We were recently asked “How do you tell that someone is living with a mental illness” in regards to making sure people are in the right services and programs for help. Well our answer was simple…ASK. I know that sounds like a trick but it is honestly simple, ask someone. It will not come across like you are making fun of or talking down to your client if you ask. Be professional and ask the question straight, “Are you living with a mental illness?”
If you had to do a medical back ground how would you ask if someone is or has ever battled cancer? Think about that and ask your mental health question in that tone and delivery style. To end stigmas and further help someone, take the first step in asking the simple question.
Here are some easy questions to help get you started:
“I’m concerned about your health and well being … have you ever spoken to a therapist or
“Have you ever been diagnosed with a mental illness?”
“Have you ever been prescribed medication for your emotions or the way you were
“Have you ever been in a psychiatric hospital?”
“Have you ever made a suicide attempt?”
If they say yes to any of these, then talk about it more. If they say no, it doesn’t mean they haven’t had trouble with mental illness. Ask some very basic screening questions.
“Have you ever felt so low that you didn’t want to live?”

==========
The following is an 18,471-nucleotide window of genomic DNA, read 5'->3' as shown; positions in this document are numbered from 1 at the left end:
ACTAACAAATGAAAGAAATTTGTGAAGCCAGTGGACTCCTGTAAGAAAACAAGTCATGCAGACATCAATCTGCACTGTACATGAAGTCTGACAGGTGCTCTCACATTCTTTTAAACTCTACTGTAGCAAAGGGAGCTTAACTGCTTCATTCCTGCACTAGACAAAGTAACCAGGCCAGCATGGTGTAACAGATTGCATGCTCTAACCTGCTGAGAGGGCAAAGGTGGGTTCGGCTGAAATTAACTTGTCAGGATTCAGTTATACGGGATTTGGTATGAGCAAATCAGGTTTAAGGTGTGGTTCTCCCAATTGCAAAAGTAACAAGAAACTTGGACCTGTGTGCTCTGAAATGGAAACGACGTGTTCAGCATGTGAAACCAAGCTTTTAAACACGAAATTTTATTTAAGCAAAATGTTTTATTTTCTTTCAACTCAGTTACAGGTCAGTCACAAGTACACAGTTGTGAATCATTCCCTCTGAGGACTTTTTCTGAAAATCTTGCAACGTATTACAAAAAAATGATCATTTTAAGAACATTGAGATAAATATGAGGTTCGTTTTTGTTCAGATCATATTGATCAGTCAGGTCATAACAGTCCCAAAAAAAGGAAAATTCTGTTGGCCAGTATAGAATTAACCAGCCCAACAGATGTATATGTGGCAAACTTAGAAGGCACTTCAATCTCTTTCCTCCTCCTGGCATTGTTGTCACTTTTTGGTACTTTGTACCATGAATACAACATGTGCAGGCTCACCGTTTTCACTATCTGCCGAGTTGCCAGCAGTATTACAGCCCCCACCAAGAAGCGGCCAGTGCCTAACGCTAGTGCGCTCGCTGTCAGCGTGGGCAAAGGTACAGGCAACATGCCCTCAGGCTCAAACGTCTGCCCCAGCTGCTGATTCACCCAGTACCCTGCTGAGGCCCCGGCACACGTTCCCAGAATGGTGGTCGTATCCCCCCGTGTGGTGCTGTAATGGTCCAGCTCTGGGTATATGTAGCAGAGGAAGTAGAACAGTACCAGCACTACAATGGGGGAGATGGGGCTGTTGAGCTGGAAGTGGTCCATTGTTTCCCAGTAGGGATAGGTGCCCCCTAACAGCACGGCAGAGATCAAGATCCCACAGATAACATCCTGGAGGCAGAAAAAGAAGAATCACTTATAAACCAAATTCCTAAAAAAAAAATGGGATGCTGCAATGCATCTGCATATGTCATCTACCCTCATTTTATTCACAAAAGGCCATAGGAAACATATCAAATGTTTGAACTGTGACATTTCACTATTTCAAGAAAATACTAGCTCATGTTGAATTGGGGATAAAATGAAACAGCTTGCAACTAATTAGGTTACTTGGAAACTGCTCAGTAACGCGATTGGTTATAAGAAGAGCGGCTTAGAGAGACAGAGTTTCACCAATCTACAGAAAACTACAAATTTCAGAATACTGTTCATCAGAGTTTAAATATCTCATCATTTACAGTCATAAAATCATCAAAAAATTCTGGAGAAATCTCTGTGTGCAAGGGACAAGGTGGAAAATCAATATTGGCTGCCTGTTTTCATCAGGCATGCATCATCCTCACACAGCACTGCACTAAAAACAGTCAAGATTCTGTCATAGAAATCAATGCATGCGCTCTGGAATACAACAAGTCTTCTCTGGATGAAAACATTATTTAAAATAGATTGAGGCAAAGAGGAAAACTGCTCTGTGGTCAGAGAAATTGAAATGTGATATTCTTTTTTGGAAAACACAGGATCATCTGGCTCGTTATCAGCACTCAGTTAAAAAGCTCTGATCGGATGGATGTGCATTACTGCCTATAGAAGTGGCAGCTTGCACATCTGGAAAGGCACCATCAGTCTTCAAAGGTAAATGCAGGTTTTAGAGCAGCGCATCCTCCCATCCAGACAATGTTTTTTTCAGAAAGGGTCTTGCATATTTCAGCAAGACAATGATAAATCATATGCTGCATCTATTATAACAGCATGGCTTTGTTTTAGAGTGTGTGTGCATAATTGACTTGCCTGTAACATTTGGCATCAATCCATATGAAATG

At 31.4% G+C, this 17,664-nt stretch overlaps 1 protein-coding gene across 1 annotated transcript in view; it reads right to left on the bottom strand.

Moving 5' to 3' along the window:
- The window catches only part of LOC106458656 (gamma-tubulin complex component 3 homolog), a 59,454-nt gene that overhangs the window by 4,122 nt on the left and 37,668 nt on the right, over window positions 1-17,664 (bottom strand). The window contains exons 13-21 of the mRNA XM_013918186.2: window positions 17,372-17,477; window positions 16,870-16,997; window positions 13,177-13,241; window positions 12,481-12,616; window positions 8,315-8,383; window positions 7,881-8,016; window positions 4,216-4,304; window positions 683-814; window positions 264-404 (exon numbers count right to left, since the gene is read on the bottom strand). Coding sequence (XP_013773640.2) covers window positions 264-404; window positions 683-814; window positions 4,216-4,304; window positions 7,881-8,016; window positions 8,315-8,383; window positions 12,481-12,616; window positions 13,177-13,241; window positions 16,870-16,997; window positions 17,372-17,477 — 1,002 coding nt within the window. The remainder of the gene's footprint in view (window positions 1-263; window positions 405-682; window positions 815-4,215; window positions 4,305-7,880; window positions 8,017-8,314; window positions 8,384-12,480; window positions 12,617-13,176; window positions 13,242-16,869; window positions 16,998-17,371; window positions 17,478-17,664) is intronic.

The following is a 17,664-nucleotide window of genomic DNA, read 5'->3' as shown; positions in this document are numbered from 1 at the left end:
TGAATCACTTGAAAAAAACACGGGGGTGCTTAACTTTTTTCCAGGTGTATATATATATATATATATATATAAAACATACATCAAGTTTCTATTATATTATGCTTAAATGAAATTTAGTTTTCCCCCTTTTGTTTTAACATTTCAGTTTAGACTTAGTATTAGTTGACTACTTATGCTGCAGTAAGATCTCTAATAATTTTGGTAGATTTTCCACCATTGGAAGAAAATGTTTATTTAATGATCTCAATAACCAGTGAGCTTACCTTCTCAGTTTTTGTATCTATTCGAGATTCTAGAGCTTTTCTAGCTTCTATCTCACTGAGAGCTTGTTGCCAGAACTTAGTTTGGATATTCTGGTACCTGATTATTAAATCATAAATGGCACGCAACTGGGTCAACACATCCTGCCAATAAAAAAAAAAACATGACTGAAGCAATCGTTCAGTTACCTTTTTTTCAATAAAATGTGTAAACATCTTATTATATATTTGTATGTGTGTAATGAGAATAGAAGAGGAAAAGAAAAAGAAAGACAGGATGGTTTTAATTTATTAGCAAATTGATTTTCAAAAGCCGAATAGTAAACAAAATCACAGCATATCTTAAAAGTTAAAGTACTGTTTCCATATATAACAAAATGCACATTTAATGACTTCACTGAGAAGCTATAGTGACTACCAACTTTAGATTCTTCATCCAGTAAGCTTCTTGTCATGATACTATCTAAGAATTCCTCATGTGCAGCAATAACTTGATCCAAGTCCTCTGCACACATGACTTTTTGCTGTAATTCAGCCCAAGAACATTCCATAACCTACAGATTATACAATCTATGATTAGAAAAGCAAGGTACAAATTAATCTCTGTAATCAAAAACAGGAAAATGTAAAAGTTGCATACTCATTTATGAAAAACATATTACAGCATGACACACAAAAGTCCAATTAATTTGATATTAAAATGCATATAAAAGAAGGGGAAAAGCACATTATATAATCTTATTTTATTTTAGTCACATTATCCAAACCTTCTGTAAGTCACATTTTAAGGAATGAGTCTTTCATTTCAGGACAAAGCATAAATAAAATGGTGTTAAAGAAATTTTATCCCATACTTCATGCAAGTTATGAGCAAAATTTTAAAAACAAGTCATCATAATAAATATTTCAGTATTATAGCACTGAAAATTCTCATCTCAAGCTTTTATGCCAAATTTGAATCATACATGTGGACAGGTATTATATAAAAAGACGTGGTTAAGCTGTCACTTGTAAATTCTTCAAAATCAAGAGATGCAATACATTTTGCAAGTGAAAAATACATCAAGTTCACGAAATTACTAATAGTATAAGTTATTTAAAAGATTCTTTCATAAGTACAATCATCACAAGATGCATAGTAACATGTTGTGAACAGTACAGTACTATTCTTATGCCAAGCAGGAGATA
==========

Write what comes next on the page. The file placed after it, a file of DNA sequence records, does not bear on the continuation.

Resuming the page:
“Do you get angry easily? Do you feel like you’re not connected to other people?”
“Sometimes people use drugs or alcohol to help with sleep or emotional pain, have you ever
needed to do that?”
“Do you avoid places or people because they make you feel uneasy or anxious? Do you
often feel jumpy and on edge?”
“Do you have trouble with anxiety? Racing thoughts? Obsession?”
“Have you ever, in your life, heard people talking when no one was around?”
“Have you ever felt like you we’re being watched or followed? That people were trying to
Remember, if you’re not a doctor or therapist, use these questions simply to get the dialogue going. Let the other person do almost all of the talking. When speaking about very sensitive issues, always focus on establishing rapport and trust. Most times, the goal of the first conversation about mental illness is to have a second conversation.
The Mental Health Minute